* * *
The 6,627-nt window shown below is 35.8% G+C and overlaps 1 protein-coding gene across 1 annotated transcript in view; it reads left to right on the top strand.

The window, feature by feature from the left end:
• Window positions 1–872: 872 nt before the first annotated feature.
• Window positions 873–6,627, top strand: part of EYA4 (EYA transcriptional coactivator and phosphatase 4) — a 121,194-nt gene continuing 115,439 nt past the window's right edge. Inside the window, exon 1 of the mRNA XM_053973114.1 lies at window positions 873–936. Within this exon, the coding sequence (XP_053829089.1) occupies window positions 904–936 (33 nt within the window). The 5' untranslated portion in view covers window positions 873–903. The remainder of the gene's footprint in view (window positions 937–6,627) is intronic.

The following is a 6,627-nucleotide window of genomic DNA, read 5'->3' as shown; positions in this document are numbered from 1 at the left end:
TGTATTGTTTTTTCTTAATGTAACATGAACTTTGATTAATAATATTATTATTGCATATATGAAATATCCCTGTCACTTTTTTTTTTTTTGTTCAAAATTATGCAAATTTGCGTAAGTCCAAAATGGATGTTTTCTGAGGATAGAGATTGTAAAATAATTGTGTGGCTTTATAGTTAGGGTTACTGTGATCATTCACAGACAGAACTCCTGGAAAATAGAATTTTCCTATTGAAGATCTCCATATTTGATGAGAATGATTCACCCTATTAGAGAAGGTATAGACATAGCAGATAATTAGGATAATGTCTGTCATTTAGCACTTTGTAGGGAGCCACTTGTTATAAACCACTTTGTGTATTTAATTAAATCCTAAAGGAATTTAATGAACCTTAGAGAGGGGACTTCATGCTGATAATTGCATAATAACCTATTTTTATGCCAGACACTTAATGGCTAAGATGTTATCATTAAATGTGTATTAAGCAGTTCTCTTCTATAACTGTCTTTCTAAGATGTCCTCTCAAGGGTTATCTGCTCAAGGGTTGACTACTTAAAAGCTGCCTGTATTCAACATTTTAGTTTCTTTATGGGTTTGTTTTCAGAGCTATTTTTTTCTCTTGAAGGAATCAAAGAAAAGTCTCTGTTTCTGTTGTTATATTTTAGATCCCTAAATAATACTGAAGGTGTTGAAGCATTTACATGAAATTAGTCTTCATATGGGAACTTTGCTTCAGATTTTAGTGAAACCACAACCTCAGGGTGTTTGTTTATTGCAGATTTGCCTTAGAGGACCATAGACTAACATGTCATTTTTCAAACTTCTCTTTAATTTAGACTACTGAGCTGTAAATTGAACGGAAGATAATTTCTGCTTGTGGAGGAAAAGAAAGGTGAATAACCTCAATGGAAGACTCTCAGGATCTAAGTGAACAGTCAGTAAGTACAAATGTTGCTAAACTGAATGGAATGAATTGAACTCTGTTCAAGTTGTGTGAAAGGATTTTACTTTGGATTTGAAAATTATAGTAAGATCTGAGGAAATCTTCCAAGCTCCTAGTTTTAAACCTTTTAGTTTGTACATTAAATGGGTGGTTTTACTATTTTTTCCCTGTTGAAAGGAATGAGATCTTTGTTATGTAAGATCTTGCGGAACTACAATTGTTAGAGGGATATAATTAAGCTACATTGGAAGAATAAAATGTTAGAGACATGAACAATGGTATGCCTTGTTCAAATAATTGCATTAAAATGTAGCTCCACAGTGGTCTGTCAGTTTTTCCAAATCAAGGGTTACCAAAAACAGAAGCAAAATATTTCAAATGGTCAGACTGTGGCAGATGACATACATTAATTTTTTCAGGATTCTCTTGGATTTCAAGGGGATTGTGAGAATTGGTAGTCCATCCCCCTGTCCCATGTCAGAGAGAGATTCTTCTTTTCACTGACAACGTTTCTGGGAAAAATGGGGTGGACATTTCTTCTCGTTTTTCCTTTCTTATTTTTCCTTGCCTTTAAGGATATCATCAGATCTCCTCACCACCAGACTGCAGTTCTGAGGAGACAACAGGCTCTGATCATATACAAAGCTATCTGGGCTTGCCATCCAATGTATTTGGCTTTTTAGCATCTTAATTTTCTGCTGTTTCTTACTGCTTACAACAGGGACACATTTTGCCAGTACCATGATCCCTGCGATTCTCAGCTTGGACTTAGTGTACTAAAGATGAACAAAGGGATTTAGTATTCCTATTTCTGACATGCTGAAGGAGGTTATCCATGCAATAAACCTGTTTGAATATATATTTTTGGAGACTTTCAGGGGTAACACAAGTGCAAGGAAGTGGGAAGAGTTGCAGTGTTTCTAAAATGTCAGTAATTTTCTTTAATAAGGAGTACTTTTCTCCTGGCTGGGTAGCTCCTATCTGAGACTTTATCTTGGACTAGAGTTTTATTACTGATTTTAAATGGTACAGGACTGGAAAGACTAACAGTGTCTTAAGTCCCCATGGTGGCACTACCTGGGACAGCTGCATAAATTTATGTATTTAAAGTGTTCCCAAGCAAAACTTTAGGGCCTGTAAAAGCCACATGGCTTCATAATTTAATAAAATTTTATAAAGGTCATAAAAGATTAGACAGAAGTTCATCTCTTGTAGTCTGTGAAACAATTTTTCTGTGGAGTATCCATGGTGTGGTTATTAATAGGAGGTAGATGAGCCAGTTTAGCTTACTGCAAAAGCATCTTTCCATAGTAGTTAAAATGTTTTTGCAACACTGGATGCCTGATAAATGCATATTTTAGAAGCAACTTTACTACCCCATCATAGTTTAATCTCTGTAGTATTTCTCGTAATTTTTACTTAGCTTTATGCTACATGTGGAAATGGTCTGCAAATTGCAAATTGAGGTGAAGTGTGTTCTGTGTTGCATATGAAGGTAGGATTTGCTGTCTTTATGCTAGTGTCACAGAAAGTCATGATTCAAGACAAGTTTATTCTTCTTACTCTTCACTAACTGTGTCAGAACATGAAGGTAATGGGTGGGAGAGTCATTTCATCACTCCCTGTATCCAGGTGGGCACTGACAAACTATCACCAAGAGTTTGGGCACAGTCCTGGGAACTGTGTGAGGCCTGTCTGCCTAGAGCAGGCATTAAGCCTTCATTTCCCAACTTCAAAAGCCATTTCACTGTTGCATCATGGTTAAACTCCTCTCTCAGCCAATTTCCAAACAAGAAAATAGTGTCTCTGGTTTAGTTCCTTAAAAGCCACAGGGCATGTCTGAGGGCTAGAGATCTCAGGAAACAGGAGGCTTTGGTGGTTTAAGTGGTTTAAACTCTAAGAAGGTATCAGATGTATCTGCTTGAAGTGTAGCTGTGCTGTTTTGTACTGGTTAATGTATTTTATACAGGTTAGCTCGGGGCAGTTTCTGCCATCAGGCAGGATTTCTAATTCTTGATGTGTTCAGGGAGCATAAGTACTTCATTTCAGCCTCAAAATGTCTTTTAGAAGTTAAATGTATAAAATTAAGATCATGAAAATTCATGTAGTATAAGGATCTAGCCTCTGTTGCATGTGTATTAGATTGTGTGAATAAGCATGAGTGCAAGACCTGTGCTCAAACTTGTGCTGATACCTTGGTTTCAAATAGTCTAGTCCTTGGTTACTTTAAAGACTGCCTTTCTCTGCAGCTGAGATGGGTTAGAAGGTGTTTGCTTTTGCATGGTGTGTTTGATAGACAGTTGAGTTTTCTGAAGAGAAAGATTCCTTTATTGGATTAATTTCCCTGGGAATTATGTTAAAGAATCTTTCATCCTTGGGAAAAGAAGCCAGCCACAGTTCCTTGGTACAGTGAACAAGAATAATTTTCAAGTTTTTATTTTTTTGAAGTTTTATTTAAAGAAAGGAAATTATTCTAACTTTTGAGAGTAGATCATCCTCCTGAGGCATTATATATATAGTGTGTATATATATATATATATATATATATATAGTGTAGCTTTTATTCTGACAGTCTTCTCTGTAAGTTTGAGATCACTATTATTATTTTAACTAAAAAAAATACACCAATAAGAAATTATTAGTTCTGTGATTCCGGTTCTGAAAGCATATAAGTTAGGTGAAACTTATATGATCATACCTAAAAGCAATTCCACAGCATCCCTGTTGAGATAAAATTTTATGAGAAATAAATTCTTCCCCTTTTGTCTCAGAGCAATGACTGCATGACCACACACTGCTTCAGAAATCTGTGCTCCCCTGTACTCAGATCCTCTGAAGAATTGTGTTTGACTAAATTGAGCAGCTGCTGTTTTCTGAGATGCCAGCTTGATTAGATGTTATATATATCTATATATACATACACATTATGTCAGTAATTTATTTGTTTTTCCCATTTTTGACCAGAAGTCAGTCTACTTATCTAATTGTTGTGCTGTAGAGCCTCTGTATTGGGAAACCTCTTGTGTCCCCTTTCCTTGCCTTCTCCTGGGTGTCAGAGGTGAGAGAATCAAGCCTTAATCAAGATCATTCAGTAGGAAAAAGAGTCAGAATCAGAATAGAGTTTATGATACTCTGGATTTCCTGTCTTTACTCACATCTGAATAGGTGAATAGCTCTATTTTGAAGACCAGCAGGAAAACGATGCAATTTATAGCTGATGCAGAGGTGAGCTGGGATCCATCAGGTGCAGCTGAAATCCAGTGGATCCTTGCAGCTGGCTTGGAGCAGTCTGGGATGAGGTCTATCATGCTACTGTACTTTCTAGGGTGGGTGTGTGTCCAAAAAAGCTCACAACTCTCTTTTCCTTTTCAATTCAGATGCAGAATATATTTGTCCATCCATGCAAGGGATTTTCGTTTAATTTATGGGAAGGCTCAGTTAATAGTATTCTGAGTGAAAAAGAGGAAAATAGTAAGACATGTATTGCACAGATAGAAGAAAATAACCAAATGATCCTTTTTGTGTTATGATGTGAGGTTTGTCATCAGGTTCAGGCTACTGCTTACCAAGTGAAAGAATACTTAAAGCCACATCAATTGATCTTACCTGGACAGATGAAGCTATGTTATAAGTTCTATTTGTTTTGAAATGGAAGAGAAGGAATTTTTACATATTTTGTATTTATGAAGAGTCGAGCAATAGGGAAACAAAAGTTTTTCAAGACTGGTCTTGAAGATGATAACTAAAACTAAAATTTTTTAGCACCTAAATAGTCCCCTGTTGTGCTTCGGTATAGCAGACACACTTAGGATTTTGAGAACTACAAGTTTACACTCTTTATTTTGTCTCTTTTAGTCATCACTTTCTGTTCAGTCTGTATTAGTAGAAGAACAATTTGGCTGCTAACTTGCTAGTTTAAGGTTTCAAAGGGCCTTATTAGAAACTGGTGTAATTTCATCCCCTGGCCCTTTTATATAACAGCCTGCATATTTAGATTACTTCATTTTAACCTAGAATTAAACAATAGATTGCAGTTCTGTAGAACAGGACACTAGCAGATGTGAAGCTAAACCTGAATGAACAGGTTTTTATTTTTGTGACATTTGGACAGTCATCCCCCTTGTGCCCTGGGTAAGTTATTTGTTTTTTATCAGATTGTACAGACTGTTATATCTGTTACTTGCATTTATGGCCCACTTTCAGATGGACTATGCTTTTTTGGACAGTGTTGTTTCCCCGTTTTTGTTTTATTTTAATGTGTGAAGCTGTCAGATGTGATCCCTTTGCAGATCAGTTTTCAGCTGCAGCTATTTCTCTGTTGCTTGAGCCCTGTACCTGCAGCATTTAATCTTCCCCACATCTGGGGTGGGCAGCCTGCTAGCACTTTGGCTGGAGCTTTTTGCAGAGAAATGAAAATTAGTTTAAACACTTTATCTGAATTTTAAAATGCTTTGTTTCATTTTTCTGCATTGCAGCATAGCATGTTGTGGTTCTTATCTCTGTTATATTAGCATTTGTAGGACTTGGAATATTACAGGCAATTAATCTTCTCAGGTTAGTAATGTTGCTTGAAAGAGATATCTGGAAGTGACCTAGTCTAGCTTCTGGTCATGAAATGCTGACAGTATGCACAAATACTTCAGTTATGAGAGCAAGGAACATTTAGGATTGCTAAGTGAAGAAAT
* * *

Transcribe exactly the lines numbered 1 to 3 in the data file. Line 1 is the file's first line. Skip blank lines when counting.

The 6,627-nt window shown below is 35.8% G+C and overlaps 1 protein-coding gene across 1 annotated transcript in view; it reads left to right on the top strand.

The window, feature by feature from the left end:
• Window positions 1–872: 872 nt before the first annotated feature.